So, when you know that your congregation is divided on an issue, you are less likely to speak out on that issue because you’re in such a precarious position, being a leader of this congregation. So, what you do is you remain silent, and when you remain silent, something else is going to fill that void in the lives of your congregation, and like we talked about, I think a lot of times social media and cable news, fill that gap, give you information that might not always be the most Christian perspective on things, but also might not be the most accurate, you know, scientifically accurate information.

But in a lot of ways, evangelical pastors are caught between a rock and a hard place. Speak up and make people mad, but maybe increase vaccination rates. Be quiet and keep your job, but also maybe do a few more funerals for people who got COVID-19 and died from it, because they did not get the vaccination because you did not encourage them to do so. That’s a hard thing to figure out what to do.

BM: There are some evangelical leaders like Franklin Graham, for example, son of the late Billy Graham, who have openly encouraged Christians to get the vaccine. Is there a way for evangelical pastors to do that with without alienating a sizable portion of their congregation?

RB: I think the best approach would be to say, ‘I got vaccinated and here’s why.’ Not telling people what they should do, right? Not forcing people or mandating people. I don’t think houses of worship should get in the business of mandating vaccines. I think it’s just a bad idea for a whole bunch of reasons.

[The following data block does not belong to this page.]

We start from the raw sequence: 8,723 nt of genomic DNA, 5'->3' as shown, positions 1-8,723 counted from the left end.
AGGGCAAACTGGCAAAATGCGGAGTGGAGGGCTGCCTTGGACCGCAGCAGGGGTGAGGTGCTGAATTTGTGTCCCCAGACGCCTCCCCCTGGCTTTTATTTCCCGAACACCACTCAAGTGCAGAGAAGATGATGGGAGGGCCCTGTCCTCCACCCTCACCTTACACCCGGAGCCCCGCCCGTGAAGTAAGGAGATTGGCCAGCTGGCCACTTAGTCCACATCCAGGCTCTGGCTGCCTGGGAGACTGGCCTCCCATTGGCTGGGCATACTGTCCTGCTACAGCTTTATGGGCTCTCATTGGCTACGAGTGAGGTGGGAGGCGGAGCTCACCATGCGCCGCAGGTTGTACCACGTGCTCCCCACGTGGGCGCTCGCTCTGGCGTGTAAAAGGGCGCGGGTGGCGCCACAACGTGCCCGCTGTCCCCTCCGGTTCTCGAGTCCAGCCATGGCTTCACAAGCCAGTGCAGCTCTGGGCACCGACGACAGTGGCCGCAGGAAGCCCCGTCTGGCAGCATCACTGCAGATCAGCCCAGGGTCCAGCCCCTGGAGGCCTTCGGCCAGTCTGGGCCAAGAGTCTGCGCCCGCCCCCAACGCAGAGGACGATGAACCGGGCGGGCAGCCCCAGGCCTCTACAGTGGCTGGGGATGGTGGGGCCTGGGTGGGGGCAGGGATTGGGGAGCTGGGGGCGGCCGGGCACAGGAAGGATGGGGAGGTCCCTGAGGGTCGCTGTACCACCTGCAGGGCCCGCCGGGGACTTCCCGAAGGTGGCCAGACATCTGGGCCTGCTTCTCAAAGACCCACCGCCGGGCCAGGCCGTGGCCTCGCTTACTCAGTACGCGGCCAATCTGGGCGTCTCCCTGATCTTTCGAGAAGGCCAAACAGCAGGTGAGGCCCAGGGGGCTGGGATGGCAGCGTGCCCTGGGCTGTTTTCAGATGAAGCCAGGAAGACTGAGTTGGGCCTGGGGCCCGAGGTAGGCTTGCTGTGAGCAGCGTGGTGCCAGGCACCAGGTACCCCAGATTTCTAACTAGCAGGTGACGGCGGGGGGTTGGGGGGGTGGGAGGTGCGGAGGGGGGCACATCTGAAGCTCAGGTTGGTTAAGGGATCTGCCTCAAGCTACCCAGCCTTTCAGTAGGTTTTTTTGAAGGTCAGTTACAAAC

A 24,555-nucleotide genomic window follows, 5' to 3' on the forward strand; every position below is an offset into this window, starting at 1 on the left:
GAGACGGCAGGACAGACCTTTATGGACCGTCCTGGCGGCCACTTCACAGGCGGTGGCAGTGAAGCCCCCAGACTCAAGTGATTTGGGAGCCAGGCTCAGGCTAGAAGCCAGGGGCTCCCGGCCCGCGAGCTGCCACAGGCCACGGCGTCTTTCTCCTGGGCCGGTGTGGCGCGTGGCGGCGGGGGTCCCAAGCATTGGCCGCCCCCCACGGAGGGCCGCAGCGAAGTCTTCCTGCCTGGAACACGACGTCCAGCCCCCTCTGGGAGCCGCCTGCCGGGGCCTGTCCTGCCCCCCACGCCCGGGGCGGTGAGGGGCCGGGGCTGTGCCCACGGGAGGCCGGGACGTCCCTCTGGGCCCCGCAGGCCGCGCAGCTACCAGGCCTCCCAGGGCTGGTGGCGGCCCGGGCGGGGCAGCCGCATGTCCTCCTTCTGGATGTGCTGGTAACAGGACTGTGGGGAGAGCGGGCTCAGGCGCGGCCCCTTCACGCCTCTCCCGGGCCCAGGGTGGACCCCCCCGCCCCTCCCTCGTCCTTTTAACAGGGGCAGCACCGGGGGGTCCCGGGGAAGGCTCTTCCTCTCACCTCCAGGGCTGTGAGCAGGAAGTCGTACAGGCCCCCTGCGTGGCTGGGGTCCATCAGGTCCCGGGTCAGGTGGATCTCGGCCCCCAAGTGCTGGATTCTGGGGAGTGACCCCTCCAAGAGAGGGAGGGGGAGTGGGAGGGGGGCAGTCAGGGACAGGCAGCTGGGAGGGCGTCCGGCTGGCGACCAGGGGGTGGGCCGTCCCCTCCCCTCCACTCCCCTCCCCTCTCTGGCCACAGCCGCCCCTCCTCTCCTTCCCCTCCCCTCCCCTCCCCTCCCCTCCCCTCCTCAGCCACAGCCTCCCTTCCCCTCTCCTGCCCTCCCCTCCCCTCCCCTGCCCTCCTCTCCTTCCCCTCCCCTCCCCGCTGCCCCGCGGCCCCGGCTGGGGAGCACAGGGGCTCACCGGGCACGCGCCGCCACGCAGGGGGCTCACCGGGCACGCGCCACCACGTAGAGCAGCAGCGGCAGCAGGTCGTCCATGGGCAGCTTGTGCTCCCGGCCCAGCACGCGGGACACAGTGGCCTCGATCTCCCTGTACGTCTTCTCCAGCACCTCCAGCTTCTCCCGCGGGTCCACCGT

But I think you need to speak into that void being left by the silence that they’ve had for the last six months, right? They’ve not been talking about vaccines for six months. What you can say is, ‘I got vaccinated and here’s why. I’m immunocompromised. My parents who are immunocompromised. my son or daughter had cancer and I’m worried about them. I don’t want to bury members of my congregation dying from COVID 19 unnecessarily,’ Right? You can start talking about the science in the most objective and neutral way.

But I also think messaging, maybe not necessarily talking about COVID-19 and the vaccine specifically but talking about what it means to be a good citizen, a neighbor, a good part of your community, what it means to love people you don’t know, and what it means to be a Christian in a world where people are looking for kindness. Right?

And so whenever I talk to my congregation, as a pastor, I would say ‘you should wear a mask.’ Am I convinced that it will make sure that you don’t get COVID? No, but what it does is it’s an act of kindness for people that you come in contact with, saying ‘I care about you even though I don’t know you, and I care about your well-being even though I don’t know about your well-being.’

COVID-19 is a rapidly evolving story, and we are working hard to bring you the most up-to-date information. We recommend checking the Coronavirus Information Center for the most recent numbers and guidance.

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Brian Moline

Brian Moline

Brian Moline is the Managing Editor of Illinois Newsroom and host of Morning Edition for Illinois Public Media/WILL. He's been with WILL since 2015, after a long stint at WDWS-AM in Champaign where he covered both news and sports for more than a decade. If you have story or interview ideas, you can reach Brian at bmoline@illinois.edu.